Original Review: 488 Words
Since the 1992 adventure game King's Quest VI, people have asked whether a video game can make you cry. That the release of Heavy Rain has us asking that question all over again, suggests that video games still haven't learned how to evoke strong emotions in players. Heavy Rain actually does set a new benchmark for creating an emotional bond between character and player, while at the same time making it obvious that games still have a lot of room to grow.
First, let's address the elephant in the room: Heavy Rain's gameplay consists primarily of a series of quick time events. By now, you know whether you can tolerate QTEs or not. All I'll say is that Heavy Rain uses this much-maligned control style better than it has ever been used before. There are moments when it still feels too abstract, but those are few and far between. While the most vocal detractors of QTEs will use the controls as an excuse to flog the game, probably without playing it first, that shouldn't put anyone else off of giving it a shot.
Far more important to Heavy Rain is its writing, and here there are legitimate gripes. Quantic Dream's previous effort, Indigo Prophecy, wasn't what anyone would call a tightly constructed story. While Heavy Rain progresses more logically than its predecessor, there were still moments where I found myself wondering if I had somehow bypassed twenty minutes of plot points. Of course Heavy Rain is a murder mystery at heart, and it at least does a competent job of keeping you guessing about the killer's identity until the end. While the reveal isn't nonsensical, though, it felt a little anti-climactic. I can't defend this without getting into spoiler territory, so I'll finish by saying that David Cage's writing has improved, but still has some way to go.
Like its writing, Heavy Rain's presentation is good, but uneven. The visual style is tremendous, a serious contender to Uncharted 2's title of best-looking game on the PS3. The character animations don't always look as natural as you'd like them to, but the facial animations actually elicited more emotion in me than the writing or voice acting. Speaking of voice acting, the four main characters are all good, but some of the European actors struggle to maintain their American accents, making for a few unintentional laughs.
Heavy Rain almost certainly won't make you cry, but that's a weird, arbitrary goal anyway. What it will do—and this is more interesting—is give you the relatively new experience of playing a video game where, by and large, the rules of the real world apply. This gives your actions a gravity that is lacking in most other games, even in its more mundane moments. Heavy Rain has its flaws, but it does succeed at making you feel concern for its characters' well being. For that reason, it's an experience that all adult gamers should try.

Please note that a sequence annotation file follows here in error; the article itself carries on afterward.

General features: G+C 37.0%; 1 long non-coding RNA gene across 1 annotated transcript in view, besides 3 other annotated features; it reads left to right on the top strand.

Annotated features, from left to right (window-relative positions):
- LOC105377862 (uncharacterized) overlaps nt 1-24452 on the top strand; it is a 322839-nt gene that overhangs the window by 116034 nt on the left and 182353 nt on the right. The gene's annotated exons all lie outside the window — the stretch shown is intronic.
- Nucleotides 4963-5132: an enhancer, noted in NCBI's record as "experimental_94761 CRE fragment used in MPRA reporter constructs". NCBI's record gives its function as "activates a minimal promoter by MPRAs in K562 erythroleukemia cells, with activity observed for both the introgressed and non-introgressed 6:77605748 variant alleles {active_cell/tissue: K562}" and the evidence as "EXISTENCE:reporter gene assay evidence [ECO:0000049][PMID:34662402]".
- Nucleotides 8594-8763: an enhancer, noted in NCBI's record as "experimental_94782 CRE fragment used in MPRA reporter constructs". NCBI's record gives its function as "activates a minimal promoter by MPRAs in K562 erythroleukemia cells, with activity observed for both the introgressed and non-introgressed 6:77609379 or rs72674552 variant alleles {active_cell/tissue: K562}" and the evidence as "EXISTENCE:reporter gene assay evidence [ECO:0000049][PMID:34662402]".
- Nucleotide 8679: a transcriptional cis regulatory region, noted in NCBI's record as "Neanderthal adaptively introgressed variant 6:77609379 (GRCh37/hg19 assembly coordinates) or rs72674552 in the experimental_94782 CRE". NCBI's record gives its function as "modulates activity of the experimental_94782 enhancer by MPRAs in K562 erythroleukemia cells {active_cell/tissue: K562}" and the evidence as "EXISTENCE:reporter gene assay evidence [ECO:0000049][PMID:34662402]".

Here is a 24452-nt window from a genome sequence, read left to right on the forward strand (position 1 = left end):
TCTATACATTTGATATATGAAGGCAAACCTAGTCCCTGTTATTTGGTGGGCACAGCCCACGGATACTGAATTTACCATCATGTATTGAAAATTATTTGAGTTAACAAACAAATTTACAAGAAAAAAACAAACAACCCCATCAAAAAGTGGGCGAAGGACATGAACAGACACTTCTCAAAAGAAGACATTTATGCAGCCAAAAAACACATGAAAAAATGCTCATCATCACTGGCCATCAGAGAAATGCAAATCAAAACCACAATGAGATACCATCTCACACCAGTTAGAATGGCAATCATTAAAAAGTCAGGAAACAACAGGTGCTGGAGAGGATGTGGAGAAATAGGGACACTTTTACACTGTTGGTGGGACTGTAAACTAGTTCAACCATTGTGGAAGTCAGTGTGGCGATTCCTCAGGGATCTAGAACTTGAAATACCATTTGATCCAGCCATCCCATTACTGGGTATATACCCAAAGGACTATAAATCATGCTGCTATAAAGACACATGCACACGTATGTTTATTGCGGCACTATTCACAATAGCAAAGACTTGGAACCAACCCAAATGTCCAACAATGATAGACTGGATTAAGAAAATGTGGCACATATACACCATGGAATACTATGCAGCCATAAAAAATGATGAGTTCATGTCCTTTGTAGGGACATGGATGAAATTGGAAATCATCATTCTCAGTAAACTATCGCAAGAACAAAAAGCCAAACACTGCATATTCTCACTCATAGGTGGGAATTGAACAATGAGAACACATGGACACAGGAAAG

First Cut: 248 Words
Heavy Rain is all too rare among video games, in that it focuses on creating an emotional bond between player and character. It may not be the fabled game that finally makes us cry, but it does something more important: it points a way forward for developers interested in evoking a wide range of emotional responses.
At heart, Heavy Rain is a murder mystery, and while it's serviceable in that respect, what makes it work is its tense, depressing atmosphere. The game takes the bold step of making gamers, mostly, abide by the rules of the real world. However, the characters you'll control (largely through shockingly engaging quick time events) are all such psychological wrecks most of the time that it doesn't feel too far out of character if you decide to take one of them down a more extreme path.
Visually, the game is great, but not without qualifications. While the facial animations actually elicited more emotion from me than the writing, other character animations can be a little stiff. The voice acting is similarly erratic. The four main characters are all fine, but a few of the actors are Europeans who seem to be struggling to maintain American accents. This makes for some unintentional comedy, which a game that takes itself this seriously can't afford.
Regardless of its flaws, Heavy Rain is an experience all adult gamers should have. It takes risks most games are unwilling to take, and comes up with a rewarding, thought-provoking experience.
Second Cut: 99 Words
Heavy Rain is a tense, atmospheric, and often depressing murder mystery. Players don't control its tortured characters so much as they influence the outcome of scenes in which those characters appear. The game's writing and acting fall short of film quality, but neither could reasonably be called bad. Its visuals are some of the best of this generation, and feature what might be the best facial animations yet seen in a game.
Despite unconventional controls, and writing and acting that aren't always up to par, Heavy Rain is an emotional and thought-provoking experience that every adult gamer should try.
Final Cut: 23 Words
Heavy Rain is a flawed, but emotionally resonant and thought-provoking experience, which should not be overlooked by anyone interested in truly mature gaming.